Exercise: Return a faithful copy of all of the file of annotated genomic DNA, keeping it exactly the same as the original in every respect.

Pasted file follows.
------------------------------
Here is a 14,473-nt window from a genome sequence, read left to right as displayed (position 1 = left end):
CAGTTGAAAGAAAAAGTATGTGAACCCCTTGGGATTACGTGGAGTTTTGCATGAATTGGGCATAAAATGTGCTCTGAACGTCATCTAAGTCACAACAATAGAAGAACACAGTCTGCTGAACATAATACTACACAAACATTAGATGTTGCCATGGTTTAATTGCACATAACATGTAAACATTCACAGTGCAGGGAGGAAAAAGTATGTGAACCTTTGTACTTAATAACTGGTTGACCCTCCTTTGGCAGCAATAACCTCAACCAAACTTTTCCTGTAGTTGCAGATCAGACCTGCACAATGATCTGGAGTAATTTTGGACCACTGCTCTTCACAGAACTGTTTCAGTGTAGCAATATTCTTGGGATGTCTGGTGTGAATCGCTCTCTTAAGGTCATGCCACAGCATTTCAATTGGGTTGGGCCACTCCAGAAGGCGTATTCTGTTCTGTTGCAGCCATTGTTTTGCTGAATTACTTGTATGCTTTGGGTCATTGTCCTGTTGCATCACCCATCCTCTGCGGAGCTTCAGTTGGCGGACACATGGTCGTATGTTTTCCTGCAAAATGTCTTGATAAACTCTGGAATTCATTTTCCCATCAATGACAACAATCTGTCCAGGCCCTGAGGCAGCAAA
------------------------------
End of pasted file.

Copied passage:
Here is a 14,473-nt window from a genome sequence, read left to right as displayed (position 1 = left end):
CAGTTGAAAGAAAAAGTATGTGAACCCCTTGGGATTACGTGGAGTTTTGCATGAATTGGGCATAAAATGTGCTCTGAACGTCATCTAAGTCACAACAATAGAAGAACACAGTCTGCTGAACATAATACTACACAAACATTAGATGTTGCCATGGTTTAATTGCACATAACATGTAAACATTCACAGTGCAGGGAGGAAAAAGTATGTGAACCTTTGTACTTAATAACTGGTTGACCCTCCTTTGGCAGCAATAACCTCAACCAAACTTTTCCTGTAGTTGCAGATCAGACCTGCACAATGATCTGGAGTAATTTTGGACCACTGCTCTTCACAGAACTGTTTCAGTGTAGCAATATTCTTGGGATGTCTGGTGTGAATCGCTCTCTTAAGGTCATGCCACAGCATTTCAATTGGGTTGGGCCACTCCAGAAGGCGTATTCTGTTCTGTTGCAGCCATTGTTTTGCTGAATTACTTGTATGCTTTGGGTCATTGTCCTGTTGCATCACCCATCCTCTGCGGAGCTTCAGTTGGCGGACACATGGTCGTATGTTTTCCTGCAAAATGTCTTGATAAACTCTGGAATTCATTTTCCCATCAATGACAACAATCTGTCCAGGCCCTGAGGCAGCAAA